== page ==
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I have defined an XGBoost model and would like to tune some of its hyperparameters.

I am using GridSearchCV to find the best params. However, I also tried to fit the model on the entire training dataset, and I have noticed that the 'roc_auc' performance metric is higher than when I used the Grid Search. I was surprised, because I was expecting Grid Search to perform better. I think I am missing the intuition here.

My understanding was that for grid search cross-validation, for say k folds, given a parameter value from the param_grid, gridsearchcv fits the model on the folds separately and calculates the desired performance metric. Later, for that particular parameter, it takes the 'average' of all the folds' calculated 'roc_auc'. The gridsearch repeats this process for all the other given parameters in the params_grid. Finally, the '.best_params_' is the one for which the calculated metric is higher.

This is what I tried:

param_test = {'max_depth':[3,5,6,7,9]}
model = XGBClassifier(learning_rate=0.3,
                     n_estimators=16,
                     max_depth=6,
                     min_child_weight=1,
                     gamma=0,
                     subsample=1,
                     colsample_bytree=1,
                     objective='binary:logistic',
                     nthread=4,
                     scale_pos_weight=1,
                     random_state=27)
gsearch = GridSearchCV(estimator=model, param_grid = param_test, scoring='roc_auc', cv=5)
gsearch.fit(X_train, y_train)
print('Best found params: {}'.format(gsearch.best_params_))
print('Best (Train) AUC Score: {:.4f}%'.format(gsearch.best_score_*100))

This prints:

Best found params: {'max_depth': 6}
Best (Train) AUC Score: 87.2186%

Now, when I use the same model and fit it on the entire training dataset, this is what I get:

model = XGBClassifier(learning_rate=0.3,
                     n_estimators=16,
                     max_depth=6,
                     min_child_weight=1,
                     gamma=0,
                     subsample=1,
                     colsample_bytree=1,
                     objective='binary:logistic',
                     nthread=4,
                     scale_pos_weight=1,
                     random_state=27)


model.fit(X_train, y_train, eval_metric='auc')

# Predict training set:
y_pred_train = model.predict(X_train)
y_pred_proba_train = model.predict_proba(X_train)[:,1]

# Print model report:
auc_score_train = roc_auc_score(y_train, y_pred_proba_train)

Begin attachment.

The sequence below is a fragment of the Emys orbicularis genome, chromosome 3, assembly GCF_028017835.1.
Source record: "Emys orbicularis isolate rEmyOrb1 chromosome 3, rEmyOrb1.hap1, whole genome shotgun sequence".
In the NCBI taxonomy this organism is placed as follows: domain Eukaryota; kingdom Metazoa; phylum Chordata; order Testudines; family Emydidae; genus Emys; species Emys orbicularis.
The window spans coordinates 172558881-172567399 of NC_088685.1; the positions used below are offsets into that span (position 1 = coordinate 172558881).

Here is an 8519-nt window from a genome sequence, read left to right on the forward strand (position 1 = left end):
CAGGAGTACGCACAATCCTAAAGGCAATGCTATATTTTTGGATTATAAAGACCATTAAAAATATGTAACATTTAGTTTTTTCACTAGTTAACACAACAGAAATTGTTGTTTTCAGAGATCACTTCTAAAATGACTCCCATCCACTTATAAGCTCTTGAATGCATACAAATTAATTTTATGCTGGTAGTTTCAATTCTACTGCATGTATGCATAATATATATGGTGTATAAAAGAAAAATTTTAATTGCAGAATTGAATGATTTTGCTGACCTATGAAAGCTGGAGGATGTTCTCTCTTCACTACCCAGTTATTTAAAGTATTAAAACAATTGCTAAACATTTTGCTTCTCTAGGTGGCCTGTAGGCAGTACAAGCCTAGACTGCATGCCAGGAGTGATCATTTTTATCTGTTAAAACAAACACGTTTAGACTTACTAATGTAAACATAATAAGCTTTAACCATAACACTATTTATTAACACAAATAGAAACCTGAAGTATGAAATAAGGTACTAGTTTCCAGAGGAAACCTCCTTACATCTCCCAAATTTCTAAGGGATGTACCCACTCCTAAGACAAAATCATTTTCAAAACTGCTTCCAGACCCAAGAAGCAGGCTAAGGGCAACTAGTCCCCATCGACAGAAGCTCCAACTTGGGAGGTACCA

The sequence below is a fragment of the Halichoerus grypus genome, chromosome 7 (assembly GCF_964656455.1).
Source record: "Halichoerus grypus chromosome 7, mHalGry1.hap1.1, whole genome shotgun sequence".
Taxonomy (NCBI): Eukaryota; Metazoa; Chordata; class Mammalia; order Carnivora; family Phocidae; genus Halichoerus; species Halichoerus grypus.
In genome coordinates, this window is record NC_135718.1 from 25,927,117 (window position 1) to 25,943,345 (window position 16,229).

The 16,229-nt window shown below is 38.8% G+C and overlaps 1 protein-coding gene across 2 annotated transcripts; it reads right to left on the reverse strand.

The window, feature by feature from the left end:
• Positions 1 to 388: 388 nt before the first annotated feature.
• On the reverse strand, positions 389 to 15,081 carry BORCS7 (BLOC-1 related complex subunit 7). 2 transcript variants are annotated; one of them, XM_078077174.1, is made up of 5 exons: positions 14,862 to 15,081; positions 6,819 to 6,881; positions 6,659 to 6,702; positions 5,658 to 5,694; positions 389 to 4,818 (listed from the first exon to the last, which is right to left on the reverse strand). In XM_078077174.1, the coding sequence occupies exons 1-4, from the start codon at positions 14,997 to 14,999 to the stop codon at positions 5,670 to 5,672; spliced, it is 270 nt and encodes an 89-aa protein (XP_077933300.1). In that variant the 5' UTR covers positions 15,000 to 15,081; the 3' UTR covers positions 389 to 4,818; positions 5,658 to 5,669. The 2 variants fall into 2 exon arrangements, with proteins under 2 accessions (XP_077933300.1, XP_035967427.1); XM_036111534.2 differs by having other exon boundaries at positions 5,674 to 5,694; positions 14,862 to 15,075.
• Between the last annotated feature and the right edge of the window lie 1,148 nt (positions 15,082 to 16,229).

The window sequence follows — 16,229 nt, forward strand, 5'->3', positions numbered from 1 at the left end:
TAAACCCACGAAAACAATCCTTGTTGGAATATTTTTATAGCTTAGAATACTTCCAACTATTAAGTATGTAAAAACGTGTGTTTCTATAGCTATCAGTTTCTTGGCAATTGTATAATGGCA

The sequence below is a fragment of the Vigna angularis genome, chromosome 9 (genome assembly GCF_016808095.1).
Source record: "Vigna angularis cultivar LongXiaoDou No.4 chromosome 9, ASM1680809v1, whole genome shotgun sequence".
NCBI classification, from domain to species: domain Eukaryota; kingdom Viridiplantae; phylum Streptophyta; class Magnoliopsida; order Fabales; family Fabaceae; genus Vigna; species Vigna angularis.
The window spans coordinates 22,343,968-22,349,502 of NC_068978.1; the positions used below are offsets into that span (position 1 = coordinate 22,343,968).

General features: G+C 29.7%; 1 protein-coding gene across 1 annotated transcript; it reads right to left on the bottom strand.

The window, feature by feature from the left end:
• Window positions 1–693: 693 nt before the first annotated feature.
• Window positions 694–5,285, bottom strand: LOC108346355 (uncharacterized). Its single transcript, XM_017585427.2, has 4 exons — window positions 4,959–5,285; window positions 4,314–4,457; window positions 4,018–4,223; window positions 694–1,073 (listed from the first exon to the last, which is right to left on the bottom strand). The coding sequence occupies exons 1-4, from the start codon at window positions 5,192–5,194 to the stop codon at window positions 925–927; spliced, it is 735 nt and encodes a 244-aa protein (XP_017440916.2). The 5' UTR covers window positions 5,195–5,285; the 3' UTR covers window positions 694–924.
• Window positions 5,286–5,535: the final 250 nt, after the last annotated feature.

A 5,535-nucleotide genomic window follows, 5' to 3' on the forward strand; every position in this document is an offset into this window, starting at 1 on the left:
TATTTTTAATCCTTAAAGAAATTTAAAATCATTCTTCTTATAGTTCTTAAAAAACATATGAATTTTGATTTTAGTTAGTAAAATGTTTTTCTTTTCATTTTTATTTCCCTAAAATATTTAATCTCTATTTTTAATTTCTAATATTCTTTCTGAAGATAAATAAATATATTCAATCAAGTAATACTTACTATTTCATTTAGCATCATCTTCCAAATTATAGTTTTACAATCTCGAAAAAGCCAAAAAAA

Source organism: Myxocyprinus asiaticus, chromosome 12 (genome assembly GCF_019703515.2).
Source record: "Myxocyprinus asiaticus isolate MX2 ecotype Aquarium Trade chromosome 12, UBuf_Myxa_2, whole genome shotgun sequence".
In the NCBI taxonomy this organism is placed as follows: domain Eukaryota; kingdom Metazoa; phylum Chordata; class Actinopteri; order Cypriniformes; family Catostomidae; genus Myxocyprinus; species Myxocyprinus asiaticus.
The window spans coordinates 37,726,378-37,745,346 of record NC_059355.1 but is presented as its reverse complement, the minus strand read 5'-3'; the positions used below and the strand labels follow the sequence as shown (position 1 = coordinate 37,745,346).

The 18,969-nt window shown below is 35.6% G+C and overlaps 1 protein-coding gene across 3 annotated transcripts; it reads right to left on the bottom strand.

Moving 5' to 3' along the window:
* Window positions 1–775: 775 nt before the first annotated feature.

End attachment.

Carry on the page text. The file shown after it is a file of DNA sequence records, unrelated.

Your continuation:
print("AUC Score (Train): {:.4f}%".format(auc_score_train*100))

which prints:

AUC Score (Train): 97.0311%

Why is there such a discrepancy? What am I missing here?

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Your confusion seems to stem from this line:

print('Best (Train) AUC Score: {:.4f}%'.format(gsearch.best_score_*100))

The best_score_ is not exactly a training score (nor is it an unbiased estimate of future performance*): as you say, it's the averaged score across different fold splits, but each of the scores that get averaged are the performance of the models on their test fold. So, this score reflects performance of models on unseen data.

But, when you compute the score of the model retrained on the entire training set, that model has seen the training data, and the score there is inflated (quite a lot) as you'd expect.

* This is discussed at length elsewhere, but in short, while the scores are based on performance on data unseen by the models, you have looked at that data when selecting the "best" model, so to use that score now would be optimistically biased.

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  • $\begingroup$ Thank you, yea, I figured, I had completely missed the 'unseen' part that cross -validation provides $\endgroup$ – Nodame May 13 at 5:03
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You used GridSearchCV to try max depths of [3,5,6,7,9]. It turns out that a depth of 6 gave you the best score. For your model trained on all of the data, you built it with a max depth of 6. This appears to be the same model as the best one from your grid search, only trained on more data. It makes sense that it will have better a AUC score since it is the same modeling approach but it had more examples to learn from.

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  • $\begingroup$ yes, thank you for your reply. I think the biggest part I was missing comes from the fact that the 'AUC Score (Train)' gives us an 'overly' optimistic performance score since it is pretty much scoring on data it has already seen whereas for cross-validation, there is that 'unseen' factor that each fold's held-out portion provides. $\endgroup$ – Nodame May 13 at 5:10

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